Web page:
In December, the FDA approved an expanded indication for abiraterone acetate (Zytiga) in combination with prednisone for the treatment of patients with metastatic castration-resistant prostate cancer.
The approval was based on a trial randomly assigning patients with metastatic castration-resistant prostate cancer who had not received cytotoxic chemotherapy to either abiraterone acetate plus prednisone (n = 546) or placebo plus prednisone (n = 542). Entry was restricted to patients with metastases to the bone, soft tissue, or lymph nodes. Patients with moderate to severe cancer pain or opiate use for cancer pain were excluded. All patients had a prior orchiectomy or continued to receive a gonadotropin-releasing hormone analog.
The coprimary endpoints were radiographic progression-free survival and overall survival. Treatment with abiraterone acetate improved radiographic progression-free survival. The median radiographic progression-free survival was 8.3 months in the placebo arm and had not yet been reached for those receiving abiraterone acetate (HR = 0.43 [95% CI = 0.35–0.52], P < .0001]. At the prespecified third interim analysis, median overall survival was 35.3 and 30.1 months in the abiraterone acetate and placebo arms, respectively (HR = 0.79 [95% CI = 0.66–0.96]). These results did not cross the O’Brien-Fleming boundary for statistical significance. The primary endpoints were supported by statistically significant improvements in time to opiate use and time to cytotoxic chemotherapy.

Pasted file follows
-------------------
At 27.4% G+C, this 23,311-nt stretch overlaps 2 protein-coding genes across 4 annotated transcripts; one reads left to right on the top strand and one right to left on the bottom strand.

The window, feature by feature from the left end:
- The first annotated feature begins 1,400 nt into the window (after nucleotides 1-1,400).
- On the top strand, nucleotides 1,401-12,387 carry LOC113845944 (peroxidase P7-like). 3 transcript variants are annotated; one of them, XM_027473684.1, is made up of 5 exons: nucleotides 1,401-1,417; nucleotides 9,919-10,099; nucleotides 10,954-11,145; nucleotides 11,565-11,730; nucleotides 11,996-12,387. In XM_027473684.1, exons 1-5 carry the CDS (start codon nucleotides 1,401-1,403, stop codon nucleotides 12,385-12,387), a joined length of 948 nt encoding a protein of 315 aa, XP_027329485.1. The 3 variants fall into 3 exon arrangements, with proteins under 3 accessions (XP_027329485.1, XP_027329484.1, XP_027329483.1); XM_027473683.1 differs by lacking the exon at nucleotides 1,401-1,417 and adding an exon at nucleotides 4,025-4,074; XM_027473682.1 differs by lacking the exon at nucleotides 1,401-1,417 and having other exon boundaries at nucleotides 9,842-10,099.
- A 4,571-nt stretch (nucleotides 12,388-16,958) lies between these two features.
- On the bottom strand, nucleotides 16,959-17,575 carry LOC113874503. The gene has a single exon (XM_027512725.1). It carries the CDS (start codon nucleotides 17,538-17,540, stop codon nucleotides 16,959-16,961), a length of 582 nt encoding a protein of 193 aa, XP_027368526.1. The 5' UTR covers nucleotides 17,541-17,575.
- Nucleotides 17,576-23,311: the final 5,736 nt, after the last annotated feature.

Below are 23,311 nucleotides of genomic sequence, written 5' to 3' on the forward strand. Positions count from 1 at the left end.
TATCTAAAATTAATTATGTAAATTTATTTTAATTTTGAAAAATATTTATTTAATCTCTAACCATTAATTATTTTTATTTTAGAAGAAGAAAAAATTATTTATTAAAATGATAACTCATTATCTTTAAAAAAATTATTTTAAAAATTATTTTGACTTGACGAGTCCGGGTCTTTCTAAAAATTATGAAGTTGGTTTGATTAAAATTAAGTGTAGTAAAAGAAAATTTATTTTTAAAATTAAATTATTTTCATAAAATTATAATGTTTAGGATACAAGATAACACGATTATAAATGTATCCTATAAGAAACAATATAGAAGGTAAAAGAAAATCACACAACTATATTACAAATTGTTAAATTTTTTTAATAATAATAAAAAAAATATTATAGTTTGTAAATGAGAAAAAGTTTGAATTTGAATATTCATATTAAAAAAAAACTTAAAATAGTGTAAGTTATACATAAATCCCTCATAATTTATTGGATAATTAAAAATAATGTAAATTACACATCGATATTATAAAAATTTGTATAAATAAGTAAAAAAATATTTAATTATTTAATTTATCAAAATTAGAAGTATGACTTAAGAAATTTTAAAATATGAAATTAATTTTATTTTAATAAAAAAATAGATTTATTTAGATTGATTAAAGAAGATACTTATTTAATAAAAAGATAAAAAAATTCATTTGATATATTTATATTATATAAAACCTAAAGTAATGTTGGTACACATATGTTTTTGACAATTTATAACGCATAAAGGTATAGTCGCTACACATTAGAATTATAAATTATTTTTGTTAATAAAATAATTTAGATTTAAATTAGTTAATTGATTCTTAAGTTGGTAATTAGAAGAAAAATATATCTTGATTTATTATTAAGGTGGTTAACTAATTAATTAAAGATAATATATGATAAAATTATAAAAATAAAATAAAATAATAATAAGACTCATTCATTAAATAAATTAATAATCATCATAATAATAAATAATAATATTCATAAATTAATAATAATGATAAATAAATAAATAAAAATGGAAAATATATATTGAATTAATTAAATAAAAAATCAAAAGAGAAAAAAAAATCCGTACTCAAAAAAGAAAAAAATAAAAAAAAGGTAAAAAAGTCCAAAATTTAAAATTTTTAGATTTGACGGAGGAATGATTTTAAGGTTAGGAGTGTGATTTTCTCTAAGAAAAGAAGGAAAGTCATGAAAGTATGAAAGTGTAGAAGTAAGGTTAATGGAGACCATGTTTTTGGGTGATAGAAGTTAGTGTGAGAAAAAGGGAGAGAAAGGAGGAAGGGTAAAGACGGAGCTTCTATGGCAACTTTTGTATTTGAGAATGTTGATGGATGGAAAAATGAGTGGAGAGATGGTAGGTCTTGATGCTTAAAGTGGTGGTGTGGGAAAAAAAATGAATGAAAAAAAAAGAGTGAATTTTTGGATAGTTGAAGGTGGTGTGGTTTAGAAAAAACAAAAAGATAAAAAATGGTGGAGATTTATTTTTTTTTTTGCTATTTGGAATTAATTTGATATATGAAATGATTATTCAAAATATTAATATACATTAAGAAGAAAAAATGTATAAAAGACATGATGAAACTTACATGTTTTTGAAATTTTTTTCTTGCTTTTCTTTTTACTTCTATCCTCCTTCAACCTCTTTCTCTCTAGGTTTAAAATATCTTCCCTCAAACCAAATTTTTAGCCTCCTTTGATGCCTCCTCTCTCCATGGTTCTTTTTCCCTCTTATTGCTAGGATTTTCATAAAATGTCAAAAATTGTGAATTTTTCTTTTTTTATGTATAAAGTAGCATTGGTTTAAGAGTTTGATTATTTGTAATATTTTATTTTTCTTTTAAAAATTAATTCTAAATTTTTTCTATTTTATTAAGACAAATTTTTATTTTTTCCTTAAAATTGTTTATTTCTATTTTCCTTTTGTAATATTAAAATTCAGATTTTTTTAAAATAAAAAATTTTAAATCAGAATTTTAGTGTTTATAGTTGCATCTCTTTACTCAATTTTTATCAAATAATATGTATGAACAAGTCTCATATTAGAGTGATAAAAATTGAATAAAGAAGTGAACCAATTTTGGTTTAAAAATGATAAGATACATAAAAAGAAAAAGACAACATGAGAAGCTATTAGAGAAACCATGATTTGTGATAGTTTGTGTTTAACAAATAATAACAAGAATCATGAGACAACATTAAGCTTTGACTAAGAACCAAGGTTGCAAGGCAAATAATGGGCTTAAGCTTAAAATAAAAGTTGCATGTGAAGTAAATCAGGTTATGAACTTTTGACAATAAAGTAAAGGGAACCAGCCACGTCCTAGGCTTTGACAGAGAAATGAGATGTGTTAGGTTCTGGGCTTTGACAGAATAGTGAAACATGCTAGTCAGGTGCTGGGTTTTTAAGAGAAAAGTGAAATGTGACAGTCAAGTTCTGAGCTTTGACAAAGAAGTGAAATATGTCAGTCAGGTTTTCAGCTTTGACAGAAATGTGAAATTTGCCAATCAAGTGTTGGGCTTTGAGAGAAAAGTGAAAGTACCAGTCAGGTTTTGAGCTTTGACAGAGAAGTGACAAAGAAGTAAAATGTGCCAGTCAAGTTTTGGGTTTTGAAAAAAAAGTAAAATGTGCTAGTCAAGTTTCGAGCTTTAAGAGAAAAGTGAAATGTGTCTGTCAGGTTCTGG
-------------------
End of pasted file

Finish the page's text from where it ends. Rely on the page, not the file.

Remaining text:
Safety data were evaluated in 1,333 patients with metastatic castration-resistant prostate cancer who received abiraterone acetate plus prednisone and in 934 patients who received placebo plus prednisone in this and the other pivotal trial. The most common (≥10%) adverse reactions included fatigue, joint swelling or discomfort, edema, hot flush, diarrhea, vomiting, cough, hypertension, dyspnea, urinary tract infection, and contusion. The most common laboratory abnormalities (> 20%) included anemia, elevated alkaline phosphatase, hypertriglyceridemia, lymphopenia, hypercholesterolemia, hyperglycemia, elevated AST, hypophosphatemia, elevated ALT, and hypokalemia.
The recommended dose and schedule for abiraterone acetate is 1,000 mg administered orally once daily in combination with prednisone 5 mg administered orally twice daily. Abiraterone acetate must be taken on an empty stomach. No food should be consumed for at least 2 hours before and for at least 1 hour after abiraterone acetate. Abiraterone Cmax and AUC0-∞ (exposure) were increased up to 17- and 10-fold higher, respectively, when a single dose of abiraterone acetate was administered with a meal compared to a fasted state. ■